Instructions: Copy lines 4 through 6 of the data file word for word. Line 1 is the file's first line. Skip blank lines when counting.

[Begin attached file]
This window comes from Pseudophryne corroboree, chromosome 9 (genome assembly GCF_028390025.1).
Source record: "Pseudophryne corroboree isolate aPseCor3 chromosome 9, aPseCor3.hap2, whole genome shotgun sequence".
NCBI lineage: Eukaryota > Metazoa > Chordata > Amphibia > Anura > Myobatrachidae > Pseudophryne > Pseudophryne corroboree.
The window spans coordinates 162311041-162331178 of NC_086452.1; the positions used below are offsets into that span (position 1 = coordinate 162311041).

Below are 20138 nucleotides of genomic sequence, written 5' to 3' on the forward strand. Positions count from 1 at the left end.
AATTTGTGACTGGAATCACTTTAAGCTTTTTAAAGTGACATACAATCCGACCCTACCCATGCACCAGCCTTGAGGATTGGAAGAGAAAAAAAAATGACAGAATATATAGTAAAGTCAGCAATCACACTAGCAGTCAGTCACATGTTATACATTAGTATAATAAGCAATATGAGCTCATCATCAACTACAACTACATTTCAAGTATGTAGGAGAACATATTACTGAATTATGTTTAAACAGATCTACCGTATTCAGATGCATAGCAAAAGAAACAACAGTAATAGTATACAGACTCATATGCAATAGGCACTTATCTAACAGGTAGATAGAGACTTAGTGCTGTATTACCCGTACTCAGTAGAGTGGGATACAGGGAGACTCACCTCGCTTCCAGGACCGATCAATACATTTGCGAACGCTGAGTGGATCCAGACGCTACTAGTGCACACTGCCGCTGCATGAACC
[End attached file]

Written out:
The window spans coordinates 162311041-162331178 of NC_086452.1; the positions used below are offsets into that span (position 1 = coordinate 162311041).

Below are 20138 nucleotides of genomic sequence, written 5' to 3' on the forward strand. Positions count from 1 at the left end.
AATTTGTGACTGGAATCACTTTAAGCTTTTTAAAGTGACATACAATCCGACCCTACCCATGCACCAGCCTTGAGGATTGGAAGAGAAAAAAAAATGACAGAATATATAGTAAAGTCAGCAATCACACTAGCAGTCAGTCACATGTTATACATTAGTATAATAAGCAATATGAGCTCATCATCAACTACAACTACATTTCAAGTATGTAGGAGAACATATTACTGAATTATGTTTAAACAGATCTACCGTATTCAGATGCATAGCAAAAGAAACAACAGTAATAGTATACAGACTCATATGCAATAGGCACTTATCTAACAGGTAGATAGAGACTTAGTGCTGTATTACCCGTACTCAGTAGAGTGGGATACAGGGAGACTCACCTCGCTTCCAGGACCGATCAATACATTTGCGAACGCTGAGTGGATCCAGACGCTACTAGTGCACACTGCCGCTGCATGAACC